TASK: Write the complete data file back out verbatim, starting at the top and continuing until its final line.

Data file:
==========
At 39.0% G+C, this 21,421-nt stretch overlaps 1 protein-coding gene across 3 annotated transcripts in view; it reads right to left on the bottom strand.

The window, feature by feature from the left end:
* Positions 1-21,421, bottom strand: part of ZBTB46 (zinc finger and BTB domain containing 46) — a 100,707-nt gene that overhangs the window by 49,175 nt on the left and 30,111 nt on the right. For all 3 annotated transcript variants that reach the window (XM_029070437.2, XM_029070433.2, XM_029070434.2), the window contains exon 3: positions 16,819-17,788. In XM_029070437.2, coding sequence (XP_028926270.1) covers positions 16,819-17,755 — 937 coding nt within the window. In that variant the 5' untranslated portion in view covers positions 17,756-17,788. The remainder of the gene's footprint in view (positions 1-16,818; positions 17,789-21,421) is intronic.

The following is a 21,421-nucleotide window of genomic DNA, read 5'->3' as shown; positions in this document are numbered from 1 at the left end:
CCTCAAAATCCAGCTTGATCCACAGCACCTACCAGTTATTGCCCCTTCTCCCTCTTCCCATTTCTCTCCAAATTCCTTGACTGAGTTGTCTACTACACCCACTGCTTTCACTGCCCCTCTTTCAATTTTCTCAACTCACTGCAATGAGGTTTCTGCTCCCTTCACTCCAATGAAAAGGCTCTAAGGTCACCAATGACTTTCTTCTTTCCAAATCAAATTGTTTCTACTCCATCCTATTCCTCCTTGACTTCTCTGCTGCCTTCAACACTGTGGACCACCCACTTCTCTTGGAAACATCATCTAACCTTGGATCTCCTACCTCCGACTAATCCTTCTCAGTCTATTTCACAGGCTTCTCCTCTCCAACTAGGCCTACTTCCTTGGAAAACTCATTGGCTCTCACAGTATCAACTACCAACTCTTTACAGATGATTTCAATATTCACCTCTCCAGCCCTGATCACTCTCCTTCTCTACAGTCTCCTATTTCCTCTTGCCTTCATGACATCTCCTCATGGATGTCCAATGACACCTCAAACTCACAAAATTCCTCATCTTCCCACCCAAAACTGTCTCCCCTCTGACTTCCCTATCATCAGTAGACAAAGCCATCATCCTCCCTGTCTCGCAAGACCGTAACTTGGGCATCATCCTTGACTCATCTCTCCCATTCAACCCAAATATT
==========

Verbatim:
At 39.0% G+C, this 21,421-nt stretch overlaps 1 protein-coding gene across 3 annotated transcripts in view; it reads right to left on the bottom strand.

The window, feature by feature from the left end:
* Positions 1-21,421, bottom strand: part of ZBTB46 (zinc finger and BTB domain containing 46) — a 100,707-nt gene that overhangs the window by 49,175 nt on the left and 30,111 nt on the right. For all 3 annotated transcript variants that reach the window (XM_029070437.2, XM_029070433.2, XM_029070434.2), the window contains exon 3: positions 16,819-17,788. In XM_029070437.2, coding sequence (XP_028926270.1) covers positions 16,819-17,755 — 937 coding nt within the window. In that variant the 5' untranslated portion in view covers positions 17,756-17,788. The remainder of the gene's footprint in view (positions 1-16,818; positions 17,789-21,421) is intronic.

The following is a 21,421-nucleotide window of genomic DNA, read 5'->3' as shown; positions in this document are numbered from 1 at the left end:
CCTCAAAATCCAGCTTGATCCACAGCACCTACCAGTTATTGCCCCTTCTCCCTCTTCCCATTTCTCTCCAAATTCCTTGACTGAGTTGTCTACTACACCCACTGCTTTCACTGCCCCTCTTTCAATTTTCTCAACTCACTGCAATGAGGTTTCTGCTCCCTTCACTCCAATGAAAAGGCTCTAAGGTCACCAATGACTTTCTTCTTTCCAAATCAAATTGTTTCTACTCCATCCTATTCCTCCTTGACTTCTCTGCTGCCTTCAACACTGTGGACCACCCACTTCTCTTGGAAACATCATCTAACCTTGGATCTCCTACCTCCGACTAATCCTTCTCAGTCTATTTCACAGGCTTCTCCTCTCCAACTAGGCCTACTTCCTTGGAAAACTCATTGGCTCTCACAGTATCAACTACCAACTCTTTACAGATGATTTCAATATTCACCTCTCCAGCCCTGATCACTCTCCTTCTCTACAGTCTCCTATTTCCTCTTGCCTTCATGACATCTCCTCATGGATGTCCAATGACACCTCAAACTCACAAAATTCCTCATCTTCCCACCCAAAACTGTCTCCCCTCTGACTTCCCTATCATCAGTAGACAAAGCCATCATCCTCCCTGTCTCGCAAGACCGTAACTTGGGCATCATCCTTGACTCATCTCTCCCATTCAACCCAAATATT